• U.S. Vice President Mike Pence bashed the NBA as acting like a “wholly owned subsidiary” of Beijing in its “un-American” censorship of players and employees. In a follow-up address to his China bash-fest last year, Pence was less directly critical of China, and even denied that the Trump administration wanted to “decouple” the two countries. 

  • A partial “Phase One” trade deal will include $20 billion in purchases of American farm goods by China in a year, according to Bloomberg. This is half of the $40 billion to $50 billion that Trump had boasted of two weeks ago, and if implemented, would only bring Chinese purchases back to 2017 levels — no better for American farmers than if the trade war hadn’t happened at all. 

  • Beijing threatened NBA commissioner Adam Silver with retribution “sooner or later” for his claim that China had asked him to fire Houston Rockets General Manager Daryl Morey. 

  • Mark Zuckerberg has given up on trying to get Facebook into China, according to a speech the CEO gave at Georgetown University last week that spun his platform as a values-driven free speech defender. 

  • China’s new foreign investment law is “surprisingly accommodating to all concerns…we have,” according to Joerg Wuttke, president of the European Union Chamber of Commerce in China.

  • Feminist activist Sophia Huáng Xuěqín 黄雪琴 has been detained for “picking quarrels and provoking trouble,” a vague charge that can carry up to five years in prison. Huang has played an instrumental role in the #MeToo movement in China. 

  • Beijing may be losing the media war abroad, even as it maintains a tight grip on information at home. News about Xinjiang is one part of this, but the Hong Kong demonstrations putting a human face on pro-democracy sentiment, the NBA-China controversy, and other controversies in Southeast Asia are also important.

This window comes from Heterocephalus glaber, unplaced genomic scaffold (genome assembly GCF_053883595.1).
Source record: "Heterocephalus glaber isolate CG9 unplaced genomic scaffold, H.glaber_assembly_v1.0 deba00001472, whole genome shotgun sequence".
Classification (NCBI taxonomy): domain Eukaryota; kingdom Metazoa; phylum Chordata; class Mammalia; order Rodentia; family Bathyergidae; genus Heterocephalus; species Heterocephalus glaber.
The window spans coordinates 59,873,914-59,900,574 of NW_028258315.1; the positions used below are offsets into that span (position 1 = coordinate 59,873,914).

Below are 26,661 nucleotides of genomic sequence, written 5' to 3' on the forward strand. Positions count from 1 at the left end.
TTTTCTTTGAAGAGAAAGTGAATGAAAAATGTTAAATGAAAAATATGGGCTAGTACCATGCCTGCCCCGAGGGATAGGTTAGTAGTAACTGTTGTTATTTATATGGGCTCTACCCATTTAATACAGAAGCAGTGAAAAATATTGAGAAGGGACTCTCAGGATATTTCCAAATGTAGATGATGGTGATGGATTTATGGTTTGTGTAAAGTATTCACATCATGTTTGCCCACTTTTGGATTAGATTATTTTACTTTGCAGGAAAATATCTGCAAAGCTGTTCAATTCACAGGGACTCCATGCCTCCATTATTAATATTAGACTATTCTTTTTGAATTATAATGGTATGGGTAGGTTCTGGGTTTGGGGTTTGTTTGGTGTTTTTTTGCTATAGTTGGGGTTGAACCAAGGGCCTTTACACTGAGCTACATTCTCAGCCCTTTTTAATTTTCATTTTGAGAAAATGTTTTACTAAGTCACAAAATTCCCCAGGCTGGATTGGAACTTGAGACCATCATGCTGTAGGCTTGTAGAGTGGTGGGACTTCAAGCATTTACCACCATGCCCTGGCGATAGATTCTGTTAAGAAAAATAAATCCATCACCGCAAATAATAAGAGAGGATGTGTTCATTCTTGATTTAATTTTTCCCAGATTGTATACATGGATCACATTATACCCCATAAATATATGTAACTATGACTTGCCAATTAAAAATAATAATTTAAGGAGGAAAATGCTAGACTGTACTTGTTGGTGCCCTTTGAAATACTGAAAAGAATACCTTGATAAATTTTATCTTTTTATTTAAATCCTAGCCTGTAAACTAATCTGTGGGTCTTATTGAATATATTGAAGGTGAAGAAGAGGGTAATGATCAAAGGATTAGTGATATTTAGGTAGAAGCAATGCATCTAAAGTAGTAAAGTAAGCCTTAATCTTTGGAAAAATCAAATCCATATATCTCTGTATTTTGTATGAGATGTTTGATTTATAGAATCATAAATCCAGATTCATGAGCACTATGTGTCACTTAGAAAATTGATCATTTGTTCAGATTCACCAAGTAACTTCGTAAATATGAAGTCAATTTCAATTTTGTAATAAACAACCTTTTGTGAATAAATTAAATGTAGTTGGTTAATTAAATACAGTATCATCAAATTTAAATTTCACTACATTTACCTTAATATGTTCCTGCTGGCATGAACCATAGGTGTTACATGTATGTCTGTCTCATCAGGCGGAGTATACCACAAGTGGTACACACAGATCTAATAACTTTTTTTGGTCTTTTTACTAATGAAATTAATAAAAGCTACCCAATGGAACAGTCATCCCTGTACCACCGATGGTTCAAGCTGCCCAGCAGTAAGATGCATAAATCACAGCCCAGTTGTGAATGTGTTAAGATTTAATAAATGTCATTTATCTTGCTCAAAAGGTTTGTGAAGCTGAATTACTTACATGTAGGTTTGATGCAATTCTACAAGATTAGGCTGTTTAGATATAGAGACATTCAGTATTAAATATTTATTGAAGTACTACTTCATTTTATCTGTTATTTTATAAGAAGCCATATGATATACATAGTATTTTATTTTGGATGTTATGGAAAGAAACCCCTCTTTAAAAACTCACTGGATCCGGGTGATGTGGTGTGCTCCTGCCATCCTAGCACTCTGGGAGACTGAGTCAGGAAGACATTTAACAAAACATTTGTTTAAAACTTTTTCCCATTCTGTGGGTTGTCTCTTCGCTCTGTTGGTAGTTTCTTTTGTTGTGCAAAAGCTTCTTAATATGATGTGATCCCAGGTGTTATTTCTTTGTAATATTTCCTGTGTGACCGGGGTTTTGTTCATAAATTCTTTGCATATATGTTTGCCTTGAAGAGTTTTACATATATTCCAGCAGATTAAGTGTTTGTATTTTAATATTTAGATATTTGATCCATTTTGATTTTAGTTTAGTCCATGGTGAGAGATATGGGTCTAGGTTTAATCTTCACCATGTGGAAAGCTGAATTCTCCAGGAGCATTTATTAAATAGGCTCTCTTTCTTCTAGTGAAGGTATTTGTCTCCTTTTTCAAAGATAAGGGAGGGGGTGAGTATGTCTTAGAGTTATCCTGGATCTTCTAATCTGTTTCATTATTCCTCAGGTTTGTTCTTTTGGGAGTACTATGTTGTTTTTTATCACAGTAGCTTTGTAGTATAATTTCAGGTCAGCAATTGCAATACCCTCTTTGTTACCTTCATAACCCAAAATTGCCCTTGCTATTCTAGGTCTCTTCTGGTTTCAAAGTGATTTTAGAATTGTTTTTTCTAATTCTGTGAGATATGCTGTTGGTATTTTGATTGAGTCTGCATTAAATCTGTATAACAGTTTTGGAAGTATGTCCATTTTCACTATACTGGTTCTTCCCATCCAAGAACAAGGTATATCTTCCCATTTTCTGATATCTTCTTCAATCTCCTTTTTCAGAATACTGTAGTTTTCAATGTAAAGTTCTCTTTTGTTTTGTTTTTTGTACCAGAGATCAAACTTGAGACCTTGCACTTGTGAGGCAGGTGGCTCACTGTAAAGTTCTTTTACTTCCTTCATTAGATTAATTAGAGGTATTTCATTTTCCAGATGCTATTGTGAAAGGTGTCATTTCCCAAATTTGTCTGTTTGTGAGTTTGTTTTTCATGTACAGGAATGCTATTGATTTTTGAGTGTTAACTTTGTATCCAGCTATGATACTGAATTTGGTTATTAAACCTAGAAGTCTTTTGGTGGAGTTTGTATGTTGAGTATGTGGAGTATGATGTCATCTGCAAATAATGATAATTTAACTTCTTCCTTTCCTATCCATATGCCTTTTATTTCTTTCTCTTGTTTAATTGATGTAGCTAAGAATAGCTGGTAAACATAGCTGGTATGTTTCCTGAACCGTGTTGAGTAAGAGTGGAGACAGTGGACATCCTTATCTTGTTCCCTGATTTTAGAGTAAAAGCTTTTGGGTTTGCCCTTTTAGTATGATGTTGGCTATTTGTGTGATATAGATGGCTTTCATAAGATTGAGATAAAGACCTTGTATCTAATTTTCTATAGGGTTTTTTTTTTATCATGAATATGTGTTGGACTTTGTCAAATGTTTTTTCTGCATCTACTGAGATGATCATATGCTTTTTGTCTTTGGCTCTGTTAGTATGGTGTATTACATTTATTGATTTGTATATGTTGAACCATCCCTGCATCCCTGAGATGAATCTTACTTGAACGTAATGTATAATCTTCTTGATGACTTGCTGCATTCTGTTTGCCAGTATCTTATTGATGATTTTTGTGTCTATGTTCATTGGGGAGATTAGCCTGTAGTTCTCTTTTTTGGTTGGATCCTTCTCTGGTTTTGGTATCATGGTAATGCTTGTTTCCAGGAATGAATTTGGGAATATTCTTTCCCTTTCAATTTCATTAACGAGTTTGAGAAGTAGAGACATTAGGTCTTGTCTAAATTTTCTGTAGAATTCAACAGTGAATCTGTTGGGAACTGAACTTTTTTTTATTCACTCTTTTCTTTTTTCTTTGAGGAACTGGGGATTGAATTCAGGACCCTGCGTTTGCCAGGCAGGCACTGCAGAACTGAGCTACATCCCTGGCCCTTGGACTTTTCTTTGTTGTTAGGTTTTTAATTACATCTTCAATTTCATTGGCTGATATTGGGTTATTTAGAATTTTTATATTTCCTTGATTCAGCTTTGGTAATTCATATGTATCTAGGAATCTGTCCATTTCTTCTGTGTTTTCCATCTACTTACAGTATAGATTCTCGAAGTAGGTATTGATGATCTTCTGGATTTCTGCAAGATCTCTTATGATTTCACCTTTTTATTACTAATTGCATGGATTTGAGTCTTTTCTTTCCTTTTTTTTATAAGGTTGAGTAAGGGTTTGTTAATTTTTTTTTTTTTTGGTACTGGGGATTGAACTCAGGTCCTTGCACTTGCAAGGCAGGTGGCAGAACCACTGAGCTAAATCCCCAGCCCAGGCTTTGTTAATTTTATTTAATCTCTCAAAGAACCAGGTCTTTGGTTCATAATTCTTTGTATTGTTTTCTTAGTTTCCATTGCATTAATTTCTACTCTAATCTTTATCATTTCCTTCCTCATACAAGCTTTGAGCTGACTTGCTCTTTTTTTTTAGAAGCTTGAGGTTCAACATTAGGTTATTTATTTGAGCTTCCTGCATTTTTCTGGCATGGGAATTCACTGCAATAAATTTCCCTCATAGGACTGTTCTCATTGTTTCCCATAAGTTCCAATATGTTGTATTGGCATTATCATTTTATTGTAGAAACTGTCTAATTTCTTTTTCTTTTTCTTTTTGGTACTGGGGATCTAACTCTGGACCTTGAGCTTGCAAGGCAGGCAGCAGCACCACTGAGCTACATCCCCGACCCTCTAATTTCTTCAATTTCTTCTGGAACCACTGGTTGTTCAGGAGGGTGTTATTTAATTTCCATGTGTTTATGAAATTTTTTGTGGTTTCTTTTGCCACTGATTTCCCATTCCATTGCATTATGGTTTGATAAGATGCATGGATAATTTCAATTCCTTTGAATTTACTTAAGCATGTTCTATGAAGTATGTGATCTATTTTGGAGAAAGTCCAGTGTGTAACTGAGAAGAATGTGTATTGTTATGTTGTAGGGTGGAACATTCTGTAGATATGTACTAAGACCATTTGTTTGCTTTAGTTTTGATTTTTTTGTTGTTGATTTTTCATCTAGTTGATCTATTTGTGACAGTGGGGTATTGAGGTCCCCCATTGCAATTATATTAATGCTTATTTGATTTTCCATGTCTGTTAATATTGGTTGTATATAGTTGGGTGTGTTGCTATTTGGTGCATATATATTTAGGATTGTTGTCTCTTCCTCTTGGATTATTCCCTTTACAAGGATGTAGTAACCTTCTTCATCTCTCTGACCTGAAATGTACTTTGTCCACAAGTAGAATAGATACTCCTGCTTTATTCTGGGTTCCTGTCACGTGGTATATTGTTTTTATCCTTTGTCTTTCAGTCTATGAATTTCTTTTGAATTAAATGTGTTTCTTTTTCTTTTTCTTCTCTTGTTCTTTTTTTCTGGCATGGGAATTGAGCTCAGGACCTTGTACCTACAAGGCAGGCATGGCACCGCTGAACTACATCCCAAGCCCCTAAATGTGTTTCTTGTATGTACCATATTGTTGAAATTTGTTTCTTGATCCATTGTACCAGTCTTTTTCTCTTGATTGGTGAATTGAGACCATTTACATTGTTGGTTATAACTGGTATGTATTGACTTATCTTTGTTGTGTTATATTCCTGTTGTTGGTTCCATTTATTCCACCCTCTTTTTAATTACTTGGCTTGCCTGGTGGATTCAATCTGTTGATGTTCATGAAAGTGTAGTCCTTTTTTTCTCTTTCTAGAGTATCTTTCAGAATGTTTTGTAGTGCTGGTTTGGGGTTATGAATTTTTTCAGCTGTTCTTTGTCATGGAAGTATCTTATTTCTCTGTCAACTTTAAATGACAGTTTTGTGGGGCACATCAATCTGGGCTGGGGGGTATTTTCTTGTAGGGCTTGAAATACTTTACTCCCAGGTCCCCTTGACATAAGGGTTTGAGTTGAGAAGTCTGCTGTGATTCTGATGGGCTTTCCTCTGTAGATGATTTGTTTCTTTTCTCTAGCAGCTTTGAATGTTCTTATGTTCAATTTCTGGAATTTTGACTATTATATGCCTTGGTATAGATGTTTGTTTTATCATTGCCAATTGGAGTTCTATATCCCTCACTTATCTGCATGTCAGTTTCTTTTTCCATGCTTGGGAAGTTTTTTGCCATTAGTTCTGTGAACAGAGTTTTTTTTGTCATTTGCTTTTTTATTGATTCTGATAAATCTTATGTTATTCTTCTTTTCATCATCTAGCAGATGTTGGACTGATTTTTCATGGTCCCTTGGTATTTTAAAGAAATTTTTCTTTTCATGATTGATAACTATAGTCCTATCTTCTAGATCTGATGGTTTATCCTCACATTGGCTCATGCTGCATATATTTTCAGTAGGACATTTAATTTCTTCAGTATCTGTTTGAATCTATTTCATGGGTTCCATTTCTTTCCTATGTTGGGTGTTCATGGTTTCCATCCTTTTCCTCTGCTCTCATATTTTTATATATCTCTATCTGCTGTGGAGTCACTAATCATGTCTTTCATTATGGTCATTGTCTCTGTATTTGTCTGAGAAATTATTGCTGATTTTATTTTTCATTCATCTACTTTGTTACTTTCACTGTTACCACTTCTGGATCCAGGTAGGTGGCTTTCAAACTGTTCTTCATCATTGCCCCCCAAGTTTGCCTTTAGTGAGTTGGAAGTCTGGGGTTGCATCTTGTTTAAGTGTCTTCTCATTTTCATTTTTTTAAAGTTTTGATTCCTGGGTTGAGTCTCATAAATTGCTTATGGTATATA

• A doctor was stabbed to death while on duty at a hospital in Lanzhou, Gansu Province, in the latest incident of yinao (医闹 yīnào), which roughly translates as “medical ruckus.”


BUSINESS AND TECHNOLOGY:

Tesla said Friday its China-made vehicles will start at $50,000 in the country, only about 3% less than what the most basic imported models have been going for, after the U.S. company decided to include the Autopilot driver-assistance software in each vehicle. Variants without Autopilot will be phased out in China.

The first Tesla vehicles to be produced outside the U.S. are part of Chief Executive Officer Elon Musk’s efforts to expand in Asia and take on local electric-vehicle upstarts. The pricing suggests Musk is trying to maintain Tesla’s premium image in the world’s largest auto market, leaving local competitors to compete for buyers of cheaper EVs.

Kenya’s A-list is all wearing one set of headphones: PACE. Even the president, Uhuru Kenyatta, jumped on the trend and ordered half a dozen pairs last year.